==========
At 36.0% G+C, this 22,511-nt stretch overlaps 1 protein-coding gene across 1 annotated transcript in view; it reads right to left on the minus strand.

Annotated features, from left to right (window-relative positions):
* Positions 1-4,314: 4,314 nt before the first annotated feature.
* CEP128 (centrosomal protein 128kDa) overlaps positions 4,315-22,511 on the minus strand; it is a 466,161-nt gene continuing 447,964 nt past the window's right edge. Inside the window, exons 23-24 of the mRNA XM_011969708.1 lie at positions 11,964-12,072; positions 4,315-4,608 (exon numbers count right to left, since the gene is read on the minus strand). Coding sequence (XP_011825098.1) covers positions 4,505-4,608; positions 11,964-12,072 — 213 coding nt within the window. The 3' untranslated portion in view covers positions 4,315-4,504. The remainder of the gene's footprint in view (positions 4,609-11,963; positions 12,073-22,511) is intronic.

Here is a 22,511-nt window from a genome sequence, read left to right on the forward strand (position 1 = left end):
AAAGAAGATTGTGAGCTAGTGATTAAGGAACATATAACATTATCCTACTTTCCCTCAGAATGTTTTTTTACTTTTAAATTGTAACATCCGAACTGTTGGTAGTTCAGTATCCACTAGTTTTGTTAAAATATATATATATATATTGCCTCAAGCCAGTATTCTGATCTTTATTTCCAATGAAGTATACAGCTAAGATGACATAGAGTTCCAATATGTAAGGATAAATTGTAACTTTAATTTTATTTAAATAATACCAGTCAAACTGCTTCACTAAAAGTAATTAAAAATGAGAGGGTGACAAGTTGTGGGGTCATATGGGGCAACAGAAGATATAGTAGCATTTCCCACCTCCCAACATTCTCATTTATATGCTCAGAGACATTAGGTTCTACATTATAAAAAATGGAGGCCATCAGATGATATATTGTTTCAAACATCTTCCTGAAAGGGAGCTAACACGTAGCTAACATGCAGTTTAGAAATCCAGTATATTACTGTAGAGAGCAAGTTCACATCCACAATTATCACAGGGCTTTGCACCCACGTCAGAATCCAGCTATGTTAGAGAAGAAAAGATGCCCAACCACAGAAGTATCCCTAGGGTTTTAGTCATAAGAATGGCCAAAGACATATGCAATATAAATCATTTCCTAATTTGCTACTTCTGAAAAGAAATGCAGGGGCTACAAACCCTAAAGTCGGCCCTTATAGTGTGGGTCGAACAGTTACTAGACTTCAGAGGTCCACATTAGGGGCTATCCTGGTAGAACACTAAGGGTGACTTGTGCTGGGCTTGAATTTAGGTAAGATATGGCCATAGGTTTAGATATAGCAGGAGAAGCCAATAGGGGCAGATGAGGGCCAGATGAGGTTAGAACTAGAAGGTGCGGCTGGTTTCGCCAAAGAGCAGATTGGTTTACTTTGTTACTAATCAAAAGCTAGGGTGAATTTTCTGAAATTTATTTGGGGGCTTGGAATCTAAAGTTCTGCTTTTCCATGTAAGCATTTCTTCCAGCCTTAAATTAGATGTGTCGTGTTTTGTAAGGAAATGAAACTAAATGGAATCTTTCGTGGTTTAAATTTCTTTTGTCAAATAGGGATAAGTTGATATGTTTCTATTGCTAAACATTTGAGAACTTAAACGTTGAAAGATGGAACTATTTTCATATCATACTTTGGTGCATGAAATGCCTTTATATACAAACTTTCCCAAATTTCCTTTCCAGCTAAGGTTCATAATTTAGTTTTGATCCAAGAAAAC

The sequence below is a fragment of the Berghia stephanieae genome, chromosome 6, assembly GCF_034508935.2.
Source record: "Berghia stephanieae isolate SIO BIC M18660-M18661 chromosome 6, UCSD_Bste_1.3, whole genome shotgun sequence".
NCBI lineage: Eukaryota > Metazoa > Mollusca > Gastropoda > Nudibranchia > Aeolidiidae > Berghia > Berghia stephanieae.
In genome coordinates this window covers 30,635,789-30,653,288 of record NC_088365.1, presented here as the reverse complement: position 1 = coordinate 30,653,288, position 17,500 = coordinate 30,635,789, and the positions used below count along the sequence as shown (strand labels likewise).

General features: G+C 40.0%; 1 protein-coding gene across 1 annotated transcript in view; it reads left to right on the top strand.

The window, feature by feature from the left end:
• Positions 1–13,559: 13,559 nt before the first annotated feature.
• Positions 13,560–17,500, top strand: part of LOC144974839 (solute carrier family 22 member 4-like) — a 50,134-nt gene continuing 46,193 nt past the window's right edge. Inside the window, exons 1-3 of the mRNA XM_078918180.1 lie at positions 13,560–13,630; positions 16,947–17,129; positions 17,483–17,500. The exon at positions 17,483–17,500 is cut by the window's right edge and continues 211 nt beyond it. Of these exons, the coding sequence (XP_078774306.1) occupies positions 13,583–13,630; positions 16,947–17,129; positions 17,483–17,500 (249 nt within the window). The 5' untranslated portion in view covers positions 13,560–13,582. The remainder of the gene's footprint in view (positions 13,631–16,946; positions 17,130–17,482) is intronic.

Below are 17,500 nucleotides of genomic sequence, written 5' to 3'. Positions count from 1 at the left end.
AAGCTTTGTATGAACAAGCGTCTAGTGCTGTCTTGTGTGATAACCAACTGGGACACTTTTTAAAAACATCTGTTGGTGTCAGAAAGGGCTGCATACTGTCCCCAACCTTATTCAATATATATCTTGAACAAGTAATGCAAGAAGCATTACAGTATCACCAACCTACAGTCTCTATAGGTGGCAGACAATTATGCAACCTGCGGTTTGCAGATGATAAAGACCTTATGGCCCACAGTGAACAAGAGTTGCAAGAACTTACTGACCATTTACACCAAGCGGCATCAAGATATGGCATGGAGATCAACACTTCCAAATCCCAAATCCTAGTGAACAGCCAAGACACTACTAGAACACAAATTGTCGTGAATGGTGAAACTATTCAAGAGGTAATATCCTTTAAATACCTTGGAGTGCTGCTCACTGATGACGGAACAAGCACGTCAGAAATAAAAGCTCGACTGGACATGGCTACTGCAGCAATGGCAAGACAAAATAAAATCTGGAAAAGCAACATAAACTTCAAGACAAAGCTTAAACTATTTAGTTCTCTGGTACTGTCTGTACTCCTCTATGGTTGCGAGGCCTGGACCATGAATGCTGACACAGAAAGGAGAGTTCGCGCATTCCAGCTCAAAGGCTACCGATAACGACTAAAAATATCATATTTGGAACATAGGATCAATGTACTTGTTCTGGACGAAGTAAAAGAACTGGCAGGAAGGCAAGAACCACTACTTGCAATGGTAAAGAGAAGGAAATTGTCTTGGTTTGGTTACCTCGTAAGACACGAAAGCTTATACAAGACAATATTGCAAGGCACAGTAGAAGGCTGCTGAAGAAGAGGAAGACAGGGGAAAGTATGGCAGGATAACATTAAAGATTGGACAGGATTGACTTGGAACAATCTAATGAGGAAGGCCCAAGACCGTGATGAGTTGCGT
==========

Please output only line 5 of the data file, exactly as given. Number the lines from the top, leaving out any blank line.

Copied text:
Here is a 22,511-nt window from a genome sequence, read left to right on the forward strand (position 1 = left end):